An Oklahoma Cadet Remembers

Historians have well preserved the deeds of committed anti-Vietnam war college activists. They have not done as well for the many young patriots who donned the uniform of their country as cadets in their college Reserve Officer Training Corps (ROTC). It was the most unpopular era in American history to do so. Some did it to dodge actual military service in Vietnam. Most, however, did so for love of country, support of its military and other institutions, and to better prepare themselves should they be called to the battlefront.


Following are the remembrances of one such young Oklahoman from the most tense period of Vietnam War protests at the University of Oklahoma, during and around spring 1970. “Charlie” requested anonymity, as he serves, to this day, among those men and women who defend America.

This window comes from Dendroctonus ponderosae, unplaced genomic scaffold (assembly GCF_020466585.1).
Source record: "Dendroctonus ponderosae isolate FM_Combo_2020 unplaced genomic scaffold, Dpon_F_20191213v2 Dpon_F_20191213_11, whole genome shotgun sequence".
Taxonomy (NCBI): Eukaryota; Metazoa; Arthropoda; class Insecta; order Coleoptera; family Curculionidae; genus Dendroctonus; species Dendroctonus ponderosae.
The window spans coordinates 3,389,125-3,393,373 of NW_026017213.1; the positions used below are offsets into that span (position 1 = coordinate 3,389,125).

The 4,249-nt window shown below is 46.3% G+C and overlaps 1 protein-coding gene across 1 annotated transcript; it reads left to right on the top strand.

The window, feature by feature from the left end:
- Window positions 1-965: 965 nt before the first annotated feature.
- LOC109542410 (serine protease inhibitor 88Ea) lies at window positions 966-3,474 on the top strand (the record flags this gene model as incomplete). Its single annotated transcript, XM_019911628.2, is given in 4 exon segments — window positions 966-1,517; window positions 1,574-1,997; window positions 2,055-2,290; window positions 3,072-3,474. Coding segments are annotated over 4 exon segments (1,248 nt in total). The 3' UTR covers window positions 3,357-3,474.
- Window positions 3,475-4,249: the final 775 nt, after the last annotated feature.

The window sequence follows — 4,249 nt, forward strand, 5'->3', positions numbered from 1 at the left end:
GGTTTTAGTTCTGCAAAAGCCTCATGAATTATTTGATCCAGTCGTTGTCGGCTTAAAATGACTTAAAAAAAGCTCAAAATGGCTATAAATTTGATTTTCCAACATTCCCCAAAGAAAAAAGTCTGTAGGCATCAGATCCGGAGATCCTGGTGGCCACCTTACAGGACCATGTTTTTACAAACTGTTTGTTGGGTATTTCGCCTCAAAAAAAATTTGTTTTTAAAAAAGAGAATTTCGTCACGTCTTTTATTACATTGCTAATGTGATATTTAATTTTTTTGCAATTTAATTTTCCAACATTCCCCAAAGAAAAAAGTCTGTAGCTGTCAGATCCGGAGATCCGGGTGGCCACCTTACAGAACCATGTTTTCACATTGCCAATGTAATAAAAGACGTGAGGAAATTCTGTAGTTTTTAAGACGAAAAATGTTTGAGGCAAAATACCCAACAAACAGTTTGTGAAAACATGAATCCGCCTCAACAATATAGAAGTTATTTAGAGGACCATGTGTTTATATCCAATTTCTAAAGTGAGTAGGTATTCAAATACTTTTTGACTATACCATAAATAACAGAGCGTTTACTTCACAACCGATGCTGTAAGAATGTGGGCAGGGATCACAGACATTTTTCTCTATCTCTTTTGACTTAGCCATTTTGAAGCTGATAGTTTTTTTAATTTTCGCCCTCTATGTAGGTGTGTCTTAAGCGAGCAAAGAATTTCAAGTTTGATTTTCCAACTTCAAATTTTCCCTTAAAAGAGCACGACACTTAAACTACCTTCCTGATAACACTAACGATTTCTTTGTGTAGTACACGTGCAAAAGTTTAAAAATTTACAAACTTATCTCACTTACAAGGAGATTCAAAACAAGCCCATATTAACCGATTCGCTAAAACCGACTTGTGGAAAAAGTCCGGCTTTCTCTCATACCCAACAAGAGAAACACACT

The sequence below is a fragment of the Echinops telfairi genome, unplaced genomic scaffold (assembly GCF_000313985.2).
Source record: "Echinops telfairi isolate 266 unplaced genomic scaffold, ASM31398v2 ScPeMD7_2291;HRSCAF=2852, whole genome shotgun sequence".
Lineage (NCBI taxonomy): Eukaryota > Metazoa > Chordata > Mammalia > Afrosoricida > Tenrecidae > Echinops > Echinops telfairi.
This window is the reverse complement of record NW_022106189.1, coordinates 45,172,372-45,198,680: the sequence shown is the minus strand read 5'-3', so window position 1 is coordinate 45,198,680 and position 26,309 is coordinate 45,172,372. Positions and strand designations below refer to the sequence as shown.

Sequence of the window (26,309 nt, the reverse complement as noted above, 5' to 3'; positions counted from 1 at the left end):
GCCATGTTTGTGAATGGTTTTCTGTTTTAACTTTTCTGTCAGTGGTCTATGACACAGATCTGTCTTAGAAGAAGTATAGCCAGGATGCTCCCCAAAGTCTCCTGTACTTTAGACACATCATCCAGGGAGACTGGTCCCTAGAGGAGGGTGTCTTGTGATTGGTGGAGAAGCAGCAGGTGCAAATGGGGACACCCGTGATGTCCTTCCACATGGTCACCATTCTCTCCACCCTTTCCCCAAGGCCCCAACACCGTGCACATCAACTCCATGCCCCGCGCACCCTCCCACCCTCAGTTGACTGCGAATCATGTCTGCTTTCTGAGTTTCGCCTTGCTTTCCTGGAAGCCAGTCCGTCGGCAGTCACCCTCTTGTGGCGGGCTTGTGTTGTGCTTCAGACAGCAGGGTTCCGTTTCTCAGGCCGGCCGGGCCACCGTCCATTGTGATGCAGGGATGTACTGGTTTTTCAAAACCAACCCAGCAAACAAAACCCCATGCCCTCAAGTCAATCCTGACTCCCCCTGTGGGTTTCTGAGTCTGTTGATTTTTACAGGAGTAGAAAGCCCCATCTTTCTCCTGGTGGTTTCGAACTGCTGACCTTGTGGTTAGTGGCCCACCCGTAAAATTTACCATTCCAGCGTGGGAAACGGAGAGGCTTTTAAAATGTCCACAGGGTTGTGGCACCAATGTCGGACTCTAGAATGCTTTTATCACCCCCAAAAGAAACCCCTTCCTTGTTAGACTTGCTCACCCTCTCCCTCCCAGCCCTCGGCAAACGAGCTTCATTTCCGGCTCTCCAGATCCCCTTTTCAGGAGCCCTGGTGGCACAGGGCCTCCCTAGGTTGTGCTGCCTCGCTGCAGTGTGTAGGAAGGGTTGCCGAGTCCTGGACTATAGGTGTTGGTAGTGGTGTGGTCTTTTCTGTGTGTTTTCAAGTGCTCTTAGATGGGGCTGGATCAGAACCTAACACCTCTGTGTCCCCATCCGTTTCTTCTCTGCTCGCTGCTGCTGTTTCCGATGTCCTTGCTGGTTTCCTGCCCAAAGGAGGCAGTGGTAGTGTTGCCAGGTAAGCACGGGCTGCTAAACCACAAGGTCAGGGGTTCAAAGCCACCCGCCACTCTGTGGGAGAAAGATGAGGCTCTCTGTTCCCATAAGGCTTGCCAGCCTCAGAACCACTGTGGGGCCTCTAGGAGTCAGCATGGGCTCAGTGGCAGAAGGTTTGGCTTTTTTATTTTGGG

“During the practice drills for the final combined ROTC from all military services event that occurred in Owen Stadium, hippies on their bicycles rode in and out of the lines of our formation. Then during the actual event on Owen Field (the OU football stadium), my squad was first into the stadium and last out. As we left Owen Field, the last group of us got water balloon-bombed by protesters in the stands.


“I also remember that one day a week we had to wear our ROTC uniforms to class. During this time, protesters tried to physically block anyone in uniform from getting into any of the buildings to go to class.”

 

The above article is a bonus to the fascinating historical content found within our book

Oklahomans Vol 2 :

Statehood - 2020s

which can be purchased HERE.


View the inspiring 2-minute preview video HERE.

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